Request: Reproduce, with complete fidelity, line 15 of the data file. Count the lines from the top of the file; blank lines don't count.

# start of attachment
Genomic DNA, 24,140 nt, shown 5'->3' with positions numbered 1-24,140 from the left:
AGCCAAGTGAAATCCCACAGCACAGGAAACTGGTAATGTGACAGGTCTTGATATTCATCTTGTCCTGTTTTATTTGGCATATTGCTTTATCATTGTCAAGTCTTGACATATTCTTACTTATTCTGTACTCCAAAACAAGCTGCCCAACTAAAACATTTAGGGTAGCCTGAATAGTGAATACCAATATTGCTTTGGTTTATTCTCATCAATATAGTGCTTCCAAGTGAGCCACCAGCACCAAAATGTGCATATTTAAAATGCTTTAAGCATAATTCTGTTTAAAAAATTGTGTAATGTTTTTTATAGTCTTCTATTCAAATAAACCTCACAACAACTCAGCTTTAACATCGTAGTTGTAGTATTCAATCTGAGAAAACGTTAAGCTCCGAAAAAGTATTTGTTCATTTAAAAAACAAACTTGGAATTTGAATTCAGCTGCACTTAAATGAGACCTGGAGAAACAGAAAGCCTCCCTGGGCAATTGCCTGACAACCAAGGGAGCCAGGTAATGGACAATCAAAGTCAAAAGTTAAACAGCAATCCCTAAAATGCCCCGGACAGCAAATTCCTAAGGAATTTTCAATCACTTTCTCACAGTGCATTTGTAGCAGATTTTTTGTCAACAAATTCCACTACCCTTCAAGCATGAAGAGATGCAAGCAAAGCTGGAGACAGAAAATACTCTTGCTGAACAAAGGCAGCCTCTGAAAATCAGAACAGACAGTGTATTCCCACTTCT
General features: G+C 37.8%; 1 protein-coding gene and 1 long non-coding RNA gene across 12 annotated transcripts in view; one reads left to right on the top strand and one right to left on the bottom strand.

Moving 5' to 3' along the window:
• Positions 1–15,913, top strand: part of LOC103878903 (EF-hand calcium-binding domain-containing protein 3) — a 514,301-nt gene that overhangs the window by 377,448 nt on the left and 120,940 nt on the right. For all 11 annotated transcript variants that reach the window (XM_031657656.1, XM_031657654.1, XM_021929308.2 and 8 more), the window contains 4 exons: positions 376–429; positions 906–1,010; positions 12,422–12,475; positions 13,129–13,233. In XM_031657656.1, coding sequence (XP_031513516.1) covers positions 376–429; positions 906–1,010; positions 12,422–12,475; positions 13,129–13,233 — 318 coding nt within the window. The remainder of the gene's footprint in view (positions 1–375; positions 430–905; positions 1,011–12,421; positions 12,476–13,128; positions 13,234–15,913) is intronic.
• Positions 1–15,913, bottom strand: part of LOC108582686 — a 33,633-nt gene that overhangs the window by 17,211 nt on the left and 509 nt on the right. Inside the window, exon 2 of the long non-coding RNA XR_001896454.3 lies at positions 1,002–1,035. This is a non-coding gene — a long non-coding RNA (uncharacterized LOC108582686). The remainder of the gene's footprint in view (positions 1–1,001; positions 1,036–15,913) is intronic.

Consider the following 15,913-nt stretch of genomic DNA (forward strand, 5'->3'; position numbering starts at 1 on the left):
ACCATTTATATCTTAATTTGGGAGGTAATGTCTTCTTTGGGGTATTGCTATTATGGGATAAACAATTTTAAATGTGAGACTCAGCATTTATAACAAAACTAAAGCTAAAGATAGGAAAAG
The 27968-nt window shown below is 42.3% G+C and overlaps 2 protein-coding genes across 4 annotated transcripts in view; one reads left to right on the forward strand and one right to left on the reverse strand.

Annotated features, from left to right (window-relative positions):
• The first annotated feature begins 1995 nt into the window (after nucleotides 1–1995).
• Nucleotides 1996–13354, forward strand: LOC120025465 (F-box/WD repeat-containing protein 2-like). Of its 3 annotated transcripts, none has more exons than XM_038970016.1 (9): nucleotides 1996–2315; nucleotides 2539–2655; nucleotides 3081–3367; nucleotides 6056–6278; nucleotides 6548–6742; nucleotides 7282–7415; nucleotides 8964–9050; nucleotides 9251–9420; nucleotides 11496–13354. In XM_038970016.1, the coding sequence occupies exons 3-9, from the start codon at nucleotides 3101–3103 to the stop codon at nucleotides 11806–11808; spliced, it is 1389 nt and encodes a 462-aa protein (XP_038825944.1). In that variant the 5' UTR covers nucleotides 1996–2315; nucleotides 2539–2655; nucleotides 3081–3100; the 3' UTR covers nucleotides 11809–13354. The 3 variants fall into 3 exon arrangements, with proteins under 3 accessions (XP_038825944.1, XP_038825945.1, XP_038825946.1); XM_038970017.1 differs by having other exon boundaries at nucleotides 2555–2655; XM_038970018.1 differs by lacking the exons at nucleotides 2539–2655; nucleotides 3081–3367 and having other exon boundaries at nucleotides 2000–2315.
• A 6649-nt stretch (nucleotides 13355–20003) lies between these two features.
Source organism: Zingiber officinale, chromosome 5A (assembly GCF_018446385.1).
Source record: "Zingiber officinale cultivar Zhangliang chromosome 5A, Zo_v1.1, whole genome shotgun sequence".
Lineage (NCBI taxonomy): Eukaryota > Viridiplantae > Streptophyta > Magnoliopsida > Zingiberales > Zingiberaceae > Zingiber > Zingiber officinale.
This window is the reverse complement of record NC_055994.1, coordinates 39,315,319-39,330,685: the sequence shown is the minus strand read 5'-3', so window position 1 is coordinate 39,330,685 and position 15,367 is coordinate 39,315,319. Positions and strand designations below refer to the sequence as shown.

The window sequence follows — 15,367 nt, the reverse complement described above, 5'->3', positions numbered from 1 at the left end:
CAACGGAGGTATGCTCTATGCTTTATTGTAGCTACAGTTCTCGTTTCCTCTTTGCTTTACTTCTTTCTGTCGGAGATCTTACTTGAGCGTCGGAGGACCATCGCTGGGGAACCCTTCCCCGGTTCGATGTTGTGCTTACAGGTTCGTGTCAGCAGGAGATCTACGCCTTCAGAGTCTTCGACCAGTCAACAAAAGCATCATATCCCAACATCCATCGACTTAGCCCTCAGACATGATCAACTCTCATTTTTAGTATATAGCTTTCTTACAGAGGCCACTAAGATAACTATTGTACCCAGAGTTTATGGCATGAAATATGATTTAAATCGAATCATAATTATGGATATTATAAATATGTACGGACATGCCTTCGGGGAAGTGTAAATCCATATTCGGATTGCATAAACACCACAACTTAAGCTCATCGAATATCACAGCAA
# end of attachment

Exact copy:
Source record: "Zingiber officinale cultivar Zhangliang chromosome 5A, Zo_v1.1, whole genome shotgun sequence".